From Brigadier General William Smallwood
Wilmington [Del.] April 13th 1778
I was favor’d with yours of Yesterdays Date, & your Orders shall be strictly complied with respecting the choice of Officers and Men who may be best qualified to execute the Service you have in view.
I have no Baggage or Stores here but such as cou’d readily move in the Regimental Waggons at half an hours warning with the Troops—but if you view our Detention here necessary, ’till the Stores and Baggage lodged at Faggs Manor, and Nottingham1 are removed, to some place of greater Security (which certainly will be proper) it will be some Days before that can be effected, The Sick and Hospital Stores at Newport, and those under Inoculation with their Stores about two Miles back from this, will require a removal, and also about 200 Cask of Biscuit which our Bakers in this Division have baked, this Step I judged proper to adopt from the great quantity of Flour lodged in this Neighbourhood, & the Service the Biscuit will be of on sudden excursions, & much more might have been baked, cou’d Waggons have been procured to bring in the Flour, and remove the Bread which as it has been baked, has been lodged at one Millers Mills—I shall immediately proceed on the removal (with all possible dispatch) of the Sick &c. to Nottingham, the Stores to the most remote part of Octorara Creek2 on the Susquehannah, where our Tents & heavy Baggage were lodged, from whence the Waggons will be ordered up with our Tents & such Baggage as may be necessary for the ensueing Campaign, after the removal is compleated—The Tents, Marques and such part of the Quarter Masters Stores as were lodged at Faggs Manor, captured in the Brig Symetry,3 I shall forward to General Greene as I imagine the Army will want them, shou’d the above Measures appear Exceptionable, or Circumstances shou’d require the immediate March of the Division, without waiting to cover the Removal of the Stores, your further Orders can be put in execution in half an Hour after they are received—but if we wait till the Stores are moved I am afraid it will take the best part of the Week, from our Force in Waggons & the difficulty of procuring More.
Yesterday Morning 50 Men from a Frigate and Sloop landed at one Porters below Newcastle 6 Miles, and were getting Grain & Stock off, I detatched a Party and all the Waggons to be had—(except such as are always held ready for a sudden Move) with Orders to remove the Grain to Christiana Bridge wch is within three or four Miles, this Man has 1000 Bushells of Corn, & 2000 of Wheat lying on the Shore, which he has had repeated Orders to move, but hitherto to no Purpose, & The Grain will be moved Tomorrow & I have ordered the Party to burn his Hay if he does not also move it—these Waggons will be a draw back to the Object in View but as they were at this Duty Yesterday I thought it best not to order them off till Tomorrow—when I expect it will be finished—We have drew latterly chief of our Supplies from that part of the Country to Christiana from whence they are brought down in one of the Captured Sloops—this Measure I judged best as the Stores & Forage in that part lye most exposed to the depredations of the Enemy—As you seem to recommend a Circular March to avoid a possibility of being intercepted I don’t know but I shall touch at Fags Manor in my way up—but shall submit this to further Inquiry.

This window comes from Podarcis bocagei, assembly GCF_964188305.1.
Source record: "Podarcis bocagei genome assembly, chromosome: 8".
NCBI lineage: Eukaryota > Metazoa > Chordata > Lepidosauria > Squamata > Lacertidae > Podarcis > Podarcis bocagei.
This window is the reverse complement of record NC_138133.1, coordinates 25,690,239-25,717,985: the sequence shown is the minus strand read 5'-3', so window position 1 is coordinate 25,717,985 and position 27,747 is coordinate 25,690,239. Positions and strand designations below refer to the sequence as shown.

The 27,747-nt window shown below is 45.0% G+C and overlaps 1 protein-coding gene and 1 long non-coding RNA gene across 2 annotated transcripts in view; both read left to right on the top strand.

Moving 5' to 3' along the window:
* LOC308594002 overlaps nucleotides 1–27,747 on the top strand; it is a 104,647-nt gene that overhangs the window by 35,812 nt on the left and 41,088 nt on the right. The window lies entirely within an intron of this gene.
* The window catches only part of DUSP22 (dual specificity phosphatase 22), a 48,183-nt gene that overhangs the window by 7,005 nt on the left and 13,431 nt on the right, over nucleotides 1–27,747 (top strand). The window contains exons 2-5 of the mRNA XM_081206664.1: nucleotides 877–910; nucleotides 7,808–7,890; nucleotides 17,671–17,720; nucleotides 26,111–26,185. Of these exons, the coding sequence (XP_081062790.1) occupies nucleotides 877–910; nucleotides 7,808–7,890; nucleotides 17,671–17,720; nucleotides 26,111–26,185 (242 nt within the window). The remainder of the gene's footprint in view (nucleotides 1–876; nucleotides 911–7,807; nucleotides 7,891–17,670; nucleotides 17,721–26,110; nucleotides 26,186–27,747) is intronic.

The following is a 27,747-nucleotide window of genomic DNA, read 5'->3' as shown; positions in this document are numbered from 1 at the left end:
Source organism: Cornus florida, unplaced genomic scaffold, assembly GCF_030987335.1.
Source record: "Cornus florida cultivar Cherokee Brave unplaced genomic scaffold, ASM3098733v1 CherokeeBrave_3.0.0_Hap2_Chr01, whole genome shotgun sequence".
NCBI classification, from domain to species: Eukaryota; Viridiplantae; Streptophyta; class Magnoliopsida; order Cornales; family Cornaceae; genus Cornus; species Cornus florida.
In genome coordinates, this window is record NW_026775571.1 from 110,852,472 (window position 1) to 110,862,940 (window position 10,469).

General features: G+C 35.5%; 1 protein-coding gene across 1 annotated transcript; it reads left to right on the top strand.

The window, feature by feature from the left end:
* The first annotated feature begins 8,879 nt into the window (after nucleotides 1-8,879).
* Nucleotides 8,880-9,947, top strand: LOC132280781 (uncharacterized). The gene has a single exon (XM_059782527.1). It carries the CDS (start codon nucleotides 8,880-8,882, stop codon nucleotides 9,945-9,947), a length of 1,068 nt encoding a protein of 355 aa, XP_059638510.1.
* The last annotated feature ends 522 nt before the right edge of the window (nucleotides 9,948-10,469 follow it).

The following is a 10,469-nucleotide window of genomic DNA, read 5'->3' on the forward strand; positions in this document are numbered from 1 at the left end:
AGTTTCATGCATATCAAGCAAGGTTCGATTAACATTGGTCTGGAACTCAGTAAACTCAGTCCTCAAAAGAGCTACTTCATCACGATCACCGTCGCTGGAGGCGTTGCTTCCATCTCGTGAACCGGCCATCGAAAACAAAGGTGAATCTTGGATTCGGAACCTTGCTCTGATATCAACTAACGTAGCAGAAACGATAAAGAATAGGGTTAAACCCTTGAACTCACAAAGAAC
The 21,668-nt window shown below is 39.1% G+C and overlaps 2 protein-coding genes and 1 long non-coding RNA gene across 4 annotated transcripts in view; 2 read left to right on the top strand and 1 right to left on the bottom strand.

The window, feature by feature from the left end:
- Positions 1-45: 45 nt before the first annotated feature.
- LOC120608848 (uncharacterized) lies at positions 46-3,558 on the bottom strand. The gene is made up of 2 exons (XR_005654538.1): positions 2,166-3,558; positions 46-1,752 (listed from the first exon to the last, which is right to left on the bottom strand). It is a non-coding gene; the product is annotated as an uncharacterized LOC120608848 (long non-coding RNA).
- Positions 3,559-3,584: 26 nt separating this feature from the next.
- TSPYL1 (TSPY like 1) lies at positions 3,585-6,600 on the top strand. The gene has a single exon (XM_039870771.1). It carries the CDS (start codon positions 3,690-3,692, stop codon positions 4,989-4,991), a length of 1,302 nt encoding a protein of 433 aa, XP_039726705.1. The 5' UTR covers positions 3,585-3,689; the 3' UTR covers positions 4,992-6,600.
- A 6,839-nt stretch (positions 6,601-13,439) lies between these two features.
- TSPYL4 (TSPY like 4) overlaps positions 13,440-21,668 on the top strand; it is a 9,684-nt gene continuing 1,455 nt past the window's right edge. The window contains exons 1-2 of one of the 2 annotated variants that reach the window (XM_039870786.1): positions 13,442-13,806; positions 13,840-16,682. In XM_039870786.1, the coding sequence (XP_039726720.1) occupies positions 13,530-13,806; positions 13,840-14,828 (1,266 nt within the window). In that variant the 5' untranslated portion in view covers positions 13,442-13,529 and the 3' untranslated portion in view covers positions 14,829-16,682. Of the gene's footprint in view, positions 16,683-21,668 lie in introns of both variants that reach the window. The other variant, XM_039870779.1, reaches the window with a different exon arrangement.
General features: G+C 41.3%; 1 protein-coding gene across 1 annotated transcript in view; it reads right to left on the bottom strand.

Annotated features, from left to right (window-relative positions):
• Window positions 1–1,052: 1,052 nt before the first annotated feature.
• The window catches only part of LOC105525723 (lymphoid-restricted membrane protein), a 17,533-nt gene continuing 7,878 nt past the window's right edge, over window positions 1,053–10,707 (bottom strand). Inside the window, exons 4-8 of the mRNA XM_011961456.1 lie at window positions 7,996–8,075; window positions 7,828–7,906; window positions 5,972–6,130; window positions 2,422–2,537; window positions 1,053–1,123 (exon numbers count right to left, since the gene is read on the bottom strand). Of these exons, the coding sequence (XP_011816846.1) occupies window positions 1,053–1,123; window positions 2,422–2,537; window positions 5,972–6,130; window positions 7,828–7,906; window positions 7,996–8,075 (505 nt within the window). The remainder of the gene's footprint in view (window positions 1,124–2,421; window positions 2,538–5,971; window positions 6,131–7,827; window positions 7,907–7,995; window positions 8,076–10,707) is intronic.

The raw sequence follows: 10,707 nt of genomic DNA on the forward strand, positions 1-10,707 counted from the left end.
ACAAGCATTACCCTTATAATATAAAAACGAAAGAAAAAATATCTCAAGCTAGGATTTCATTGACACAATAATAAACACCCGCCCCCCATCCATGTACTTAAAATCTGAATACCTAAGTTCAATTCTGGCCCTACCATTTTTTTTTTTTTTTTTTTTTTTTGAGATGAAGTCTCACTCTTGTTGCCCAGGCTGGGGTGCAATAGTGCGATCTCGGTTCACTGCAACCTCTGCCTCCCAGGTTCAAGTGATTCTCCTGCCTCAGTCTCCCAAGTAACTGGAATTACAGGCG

50 Sail have passed up within this two Days 30 of which are Transport Ships & Brigs the remainder Sloops &c. which seem to be loaded the Transports are light and appear to have no Troops on Board they passed up under Convoy of a 64 & a Frigate4 in haste remain with sincere Regard Your Excellencys most Obedt & very Hbl⟨e Servt⟩
ALS, DLC:GW. Smallwood signed the cover, which indicates that the letter was sent “favor of Majr Burnet.”
1. In late December and early January, Smallwood had ordered his arms and heavy baggage to Fagg’s Manor Meeting House and the neighborhood of Nottingham, just north of the Maryland border in Chester County, Pennsylvania.
2. Octorara Creek, which enters the Susquehanna River in Cecil County, Md., for much of its course, forms the boundary between Lancaster and Chester Counties in Pennsylvania.
4. In a letter dated 12 April but evidently continued for several days, Lt. Col. Ludwig Johann Adolph von Wurmb of the Hessian cavalry noted that “on 13 April a fleet of 26 ships arrived from New York and Rhode Island with hay and provisions” and that eight more ships were arriving as he wrote (“Philadelphia Campaign, Part II,” description begins “The Philadelphia Campaign, 1777–1778: Letters and Reports from the Von Jungkenn Papers, Part II—1778.” Translated by Henry Retzer. Annotated by Donald M. Londahl-Smidt. Journal of the Johannes Schwalm Historical Association 6, no. 3 (1999): 36–50. description ends p. 39). The Royal Pennsylvania Gazette (Philadelphia) of 14 April reported, “Since our last the fleet has arrived from New-York under convoy of the Nautilus.” The frigate may have been the Aldborough, which arrived at Philadelphia on 14 April, not from New York but from England (see Whinyates, Services of Francis Downman description begins F. A. Whinyates, ed. The Services of Lieut.-Colonel Francis Downman, R.A., in France, North America, and the West Indies, between the Years 1758 and 1784. Woolwich, England, 1898. description ends , 58; Ewald, Diary description begins Johann Ewald. Diary of the American War: A Hessian Journal. Translated and edited by Joseph P. Tustin. New Haven and London, 1979. description ends , 123; Baurmeister, Revolution in America description begins Carl Leopold Baurmeister. Revolution in America: Confidential Letters and Journals, 1776–1784, of Adjutant General Major Baurmeister of the Hessian Forces. Translated and annotated by Bernhard A. Uhlendorf. New Brunswick, N.J., 1957. description ends , 163).